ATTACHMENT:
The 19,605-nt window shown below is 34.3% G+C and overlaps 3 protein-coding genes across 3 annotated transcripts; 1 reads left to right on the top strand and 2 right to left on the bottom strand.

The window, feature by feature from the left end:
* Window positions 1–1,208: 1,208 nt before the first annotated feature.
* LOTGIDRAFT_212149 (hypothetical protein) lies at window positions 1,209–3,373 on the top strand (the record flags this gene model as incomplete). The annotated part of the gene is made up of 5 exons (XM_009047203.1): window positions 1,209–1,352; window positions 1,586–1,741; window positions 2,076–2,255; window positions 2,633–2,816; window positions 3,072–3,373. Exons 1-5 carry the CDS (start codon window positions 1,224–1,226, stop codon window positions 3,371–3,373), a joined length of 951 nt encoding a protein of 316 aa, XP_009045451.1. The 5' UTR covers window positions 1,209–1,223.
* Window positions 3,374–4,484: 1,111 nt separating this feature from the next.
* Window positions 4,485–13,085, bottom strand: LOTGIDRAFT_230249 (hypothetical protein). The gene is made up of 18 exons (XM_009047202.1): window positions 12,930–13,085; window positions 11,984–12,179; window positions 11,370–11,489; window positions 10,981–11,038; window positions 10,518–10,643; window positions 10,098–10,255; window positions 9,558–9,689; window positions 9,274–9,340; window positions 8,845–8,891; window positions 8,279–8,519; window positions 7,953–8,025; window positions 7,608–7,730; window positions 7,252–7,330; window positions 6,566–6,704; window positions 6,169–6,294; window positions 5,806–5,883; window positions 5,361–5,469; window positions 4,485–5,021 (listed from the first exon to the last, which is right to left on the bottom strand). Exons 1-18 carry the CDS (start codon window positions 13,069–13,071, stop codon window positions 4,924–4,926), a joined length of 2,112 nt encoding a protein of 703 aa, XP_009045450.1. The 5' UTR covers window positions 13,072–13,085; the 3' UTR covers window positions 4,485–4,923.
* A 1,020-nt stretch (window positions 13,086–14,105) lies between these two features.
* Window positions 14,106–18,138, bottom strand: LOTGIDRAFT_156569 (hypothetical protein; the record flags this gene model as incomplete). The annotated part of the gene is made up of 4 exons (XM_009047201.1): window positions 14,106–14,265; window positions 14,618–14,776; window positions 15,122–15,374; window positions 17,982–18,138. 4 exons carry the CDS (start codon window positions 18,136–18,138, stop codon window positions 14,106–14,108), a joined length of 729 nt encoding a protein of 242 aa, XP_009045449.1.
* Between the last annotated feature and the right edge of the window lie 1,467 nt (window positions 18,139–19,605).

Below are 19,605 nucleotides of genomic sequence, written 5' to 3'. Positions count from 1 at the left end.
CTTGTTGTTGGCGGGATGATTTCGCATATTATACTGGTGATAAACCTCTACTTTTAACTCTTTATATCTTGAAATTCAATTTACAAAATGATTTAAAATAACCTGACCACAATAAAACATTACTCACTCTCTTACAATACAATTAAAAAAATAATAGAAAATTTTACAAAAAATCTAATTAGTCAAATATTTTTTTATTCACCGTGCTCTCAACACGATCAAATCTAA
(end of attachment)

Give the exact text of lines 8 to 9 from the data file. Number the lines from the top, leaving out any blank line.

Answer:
* Window positions 14,106–18,138, bottom strand: LOTGIDRAFT_156569 (hypothetical protein; the record flags this gene model as incomplete). The annotated part of the gene is made up of 4 exons (XM_009047201.1): window positions 14,106–14,265; window positions 14,618–14,776; window positions 15,122–15,374; window positions 17,982–18,138. 4 exons carry the CDS (start codon window positions 18,136–18,138, stop codon window positions 14,106–14,108), a joined length of 729 nt encoding a protein of 242 aa, XP_009045449.1.
* Between the last annotated feature and the right edge of the window lie 1,467 nt (window positions 18,139–19,605).